“To be honest all I saw in the mirror was Max. I defended a little bit, I mean I wasn’t trying to run him into the wall, the next thing bam I see Kimi in my sidepod and I thought where the hell does he come from. Then you ask yourself well you should always anticipate because there could always be someone there, but then where do you stop that fight when you always think there is another guy, another guy, another guy – then you never turn in to Turn 1 if you think like that. So the frustration was not there, it was just that I was unable to fight, I was not able to participate in the race and more than points or anything at that moment was…. I love Singapore, I love the track, it was a challenging day with the wet conditions and so on. I was really ready for the race and looking forward to it.”
Malaysia and the lift with Pascal Wherlein
“My bum got very, very hot. The radiators are there at 100 degrees and I was trying to find a cool spot but I couldn’t. You have the gills next to the cockpit so a lot of hot air came from there and yeah I wasn’t expecting it to be that hot.”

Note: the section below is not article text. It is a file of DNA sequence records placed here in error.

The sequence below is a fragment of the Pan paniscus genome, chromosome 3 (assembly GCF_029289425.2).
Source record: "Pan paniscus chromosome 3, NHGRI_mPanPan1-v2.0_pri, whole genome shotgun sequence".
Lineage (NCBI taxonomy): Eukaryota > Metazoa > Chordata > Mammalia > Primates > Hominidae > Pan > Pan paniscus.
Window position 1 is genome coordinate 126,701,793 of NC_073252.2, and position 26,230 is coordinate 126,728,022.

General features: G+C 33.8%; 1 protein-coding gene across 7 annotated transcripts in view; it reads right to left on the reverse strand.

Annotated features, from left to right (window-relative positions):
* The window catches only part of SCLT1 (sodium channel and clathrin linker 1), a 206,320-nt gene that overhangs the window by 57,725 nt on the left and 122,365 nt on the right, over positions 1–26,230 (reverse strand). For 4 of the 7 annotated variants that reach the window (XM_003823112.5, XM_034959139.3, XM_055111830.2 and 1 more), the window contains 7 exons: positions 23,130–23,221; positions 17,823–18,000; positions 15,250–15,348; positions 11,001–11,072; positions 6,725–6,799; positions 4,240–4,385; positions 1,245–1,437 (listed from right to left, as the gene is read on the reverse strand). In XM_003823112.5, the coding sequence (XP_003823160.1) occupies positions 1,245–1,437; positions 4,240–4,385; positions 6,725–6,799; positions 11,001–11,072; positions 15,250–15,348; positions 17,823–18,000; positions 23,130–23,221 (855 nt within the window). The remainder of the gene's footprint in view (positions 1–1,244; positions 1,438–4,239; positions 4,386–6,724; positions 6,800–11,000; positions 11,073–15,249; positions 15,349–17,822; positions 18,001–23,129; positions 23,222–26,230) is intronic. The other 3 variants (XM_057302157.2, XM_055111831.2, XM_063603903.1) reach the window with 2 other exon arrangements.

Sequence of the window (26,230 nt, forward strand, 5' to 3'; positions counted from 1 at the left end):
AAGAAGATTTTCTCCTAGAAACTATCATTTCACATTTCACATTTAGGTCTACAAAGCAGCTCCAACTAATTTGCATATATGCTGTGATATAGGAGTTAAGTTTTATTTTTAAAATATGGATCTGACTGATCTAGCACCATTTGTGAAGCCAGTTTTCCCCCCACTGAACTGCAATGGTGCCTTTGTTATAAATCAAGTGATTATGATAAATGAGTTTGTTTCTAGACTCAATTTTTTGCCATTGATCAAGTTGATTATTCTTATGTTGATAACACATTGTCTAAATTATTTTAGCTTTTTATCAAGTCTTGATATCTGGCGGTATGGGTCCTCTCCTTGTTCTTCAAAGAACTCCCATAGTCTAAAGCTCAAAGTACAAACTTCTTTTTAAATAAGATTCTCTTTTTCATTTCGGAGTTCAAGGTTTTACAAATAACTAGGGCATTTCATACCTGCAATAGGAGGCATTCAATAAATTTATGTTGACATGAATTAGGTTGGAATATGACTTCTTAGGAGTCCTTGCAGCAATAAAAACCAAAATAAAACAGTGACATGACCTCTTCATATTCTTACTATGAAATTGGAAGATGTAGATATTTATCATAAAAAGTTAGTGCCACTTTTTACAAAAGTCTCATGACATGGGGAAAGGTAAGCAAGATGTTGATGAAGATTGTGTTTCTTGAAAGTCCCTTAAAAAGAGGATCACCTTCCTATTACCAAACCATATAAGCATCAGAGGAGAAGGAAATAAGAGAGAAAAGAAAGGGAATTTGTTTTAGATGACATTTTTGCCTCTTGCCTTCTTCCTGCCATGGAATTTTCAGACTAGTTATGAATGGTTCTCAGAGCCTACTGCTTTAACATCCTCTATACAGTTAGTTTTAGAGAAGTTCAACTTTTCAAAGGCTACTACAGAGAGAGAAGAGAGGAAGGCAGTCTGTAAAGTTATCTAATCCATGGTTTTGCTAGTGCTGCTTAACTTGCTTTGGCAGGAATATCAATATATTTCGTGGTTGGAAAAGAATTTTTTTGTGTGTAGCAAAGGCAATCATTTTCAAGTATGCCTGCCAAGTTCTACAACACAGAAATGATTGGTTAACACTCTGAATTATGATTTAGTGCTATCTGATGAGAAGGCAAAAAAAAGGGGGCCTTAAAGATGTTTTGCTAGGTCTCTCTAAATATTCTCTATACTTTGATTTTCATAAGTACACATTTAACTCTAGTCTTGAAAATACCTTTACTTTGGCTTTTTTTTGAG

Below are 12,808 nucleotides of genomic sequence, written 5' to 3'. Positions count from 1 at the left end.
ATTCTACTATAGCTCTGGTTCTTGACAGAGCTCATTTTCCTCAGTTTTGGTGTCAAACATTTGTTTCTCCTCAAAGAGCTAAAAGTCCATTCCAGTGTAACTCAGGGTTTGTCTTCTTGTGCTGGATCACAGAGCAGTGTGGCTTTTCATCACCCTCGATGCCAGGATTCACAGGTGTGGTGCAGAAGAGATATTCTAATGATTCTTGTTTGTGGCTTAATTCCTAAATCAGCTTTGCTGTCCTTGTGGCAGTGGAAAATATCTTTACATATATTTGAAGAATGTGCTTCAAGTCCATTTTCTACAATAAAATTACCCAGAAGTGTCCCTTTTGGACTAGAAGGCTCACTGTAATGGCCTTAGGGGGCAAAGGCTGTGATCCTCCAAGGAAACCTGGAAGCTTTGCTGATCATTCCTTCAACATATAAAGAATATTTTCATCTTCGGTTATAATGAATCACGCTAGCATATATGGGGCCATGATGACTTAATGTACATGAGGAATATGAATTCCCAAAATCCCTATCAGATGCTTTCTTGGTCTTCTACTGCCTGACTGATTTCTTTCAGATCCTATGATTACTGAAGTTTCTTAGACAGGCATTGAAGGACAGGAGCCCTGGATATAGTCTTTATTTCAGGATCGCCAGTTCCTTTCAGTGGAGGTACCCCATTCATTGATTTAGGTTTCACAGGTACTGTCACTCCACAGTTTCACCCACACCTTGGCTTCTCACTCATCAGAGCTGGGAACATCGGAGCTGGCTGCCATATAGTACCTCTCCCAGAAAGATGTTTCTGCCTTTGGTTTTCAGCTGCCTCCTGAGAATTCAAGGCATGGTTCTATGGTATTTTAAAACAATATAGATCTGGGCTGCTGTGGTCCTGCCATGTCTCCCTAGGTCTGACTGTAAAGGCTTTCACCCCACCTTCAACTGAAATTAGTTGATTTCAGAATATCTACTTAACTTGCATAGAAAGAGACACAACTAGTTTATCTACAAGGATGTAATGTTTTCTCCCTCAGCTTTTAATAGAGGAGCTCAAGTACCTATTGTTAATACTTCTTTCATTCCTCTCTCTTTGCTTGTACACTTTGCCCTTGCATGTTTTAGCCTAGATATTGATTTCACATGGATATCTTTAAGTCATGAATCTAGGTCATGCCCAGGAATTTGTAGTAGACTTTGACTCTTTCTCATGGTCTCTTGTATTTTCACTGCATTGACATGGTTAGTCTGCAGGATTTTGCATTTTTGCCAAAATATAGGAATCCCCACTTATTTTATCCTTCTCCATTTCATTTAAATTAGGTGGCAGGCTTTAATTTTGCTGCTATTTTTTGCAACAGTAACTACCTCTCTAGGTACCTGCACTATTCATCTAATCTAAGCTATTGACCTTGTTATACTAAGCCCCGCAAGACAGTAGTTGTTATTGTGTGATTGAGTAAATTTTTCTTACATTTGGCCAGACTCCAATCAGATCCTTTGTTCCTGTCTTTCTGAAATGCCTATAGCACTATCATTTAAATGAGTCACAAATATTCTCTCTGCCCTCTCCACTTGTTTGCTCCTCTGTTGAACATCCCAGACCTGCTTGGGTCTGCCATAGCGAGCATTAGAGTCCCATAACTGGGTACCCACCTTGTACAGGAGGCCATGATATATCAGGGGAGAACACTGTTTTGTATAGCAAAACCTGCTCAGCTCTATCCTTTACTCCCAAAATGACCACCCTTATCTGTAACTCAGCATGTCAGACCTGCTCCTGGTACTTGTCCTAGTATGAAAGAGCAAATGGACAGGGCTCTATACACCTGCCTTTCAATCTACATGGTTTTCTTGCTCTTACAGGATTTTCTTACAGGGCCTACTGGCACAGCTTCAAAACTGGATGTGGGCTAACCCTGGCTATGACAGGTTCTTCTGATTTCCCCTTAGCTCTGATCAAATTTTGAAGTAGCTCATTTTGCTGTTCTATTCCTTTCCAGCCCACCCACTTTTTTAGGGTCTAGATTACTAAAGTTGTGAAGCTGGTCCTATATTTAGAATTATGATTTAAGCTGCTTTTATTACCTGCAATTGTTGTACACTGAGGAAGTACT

And Suzuka, the spark-plug…
“I don’t know if the situation had much to do with reliability. But we didn’t finish the race, so there was a problem. I think it was a small issue causing a big one. We didn’t have power already at the start and we tried to reset everything getting the power back, but something didn’t work. What hurts most is the fact we were not able to fight.”
United States Grand Prix…
“Disappointed, because we couldn’t win and I had wanted to. We are on the right track, but all the things that happened to us came out not because of bad luck or because of somebody else.I think it was all on our side and we need to admit that. Then there were races in which we were stronger and we just didn’t race, which is even worse. There are positive aspects, but this was not the result we were looking for and thus, of course, it was not the best day.”
And unreliability that struck Ferrari in Asia…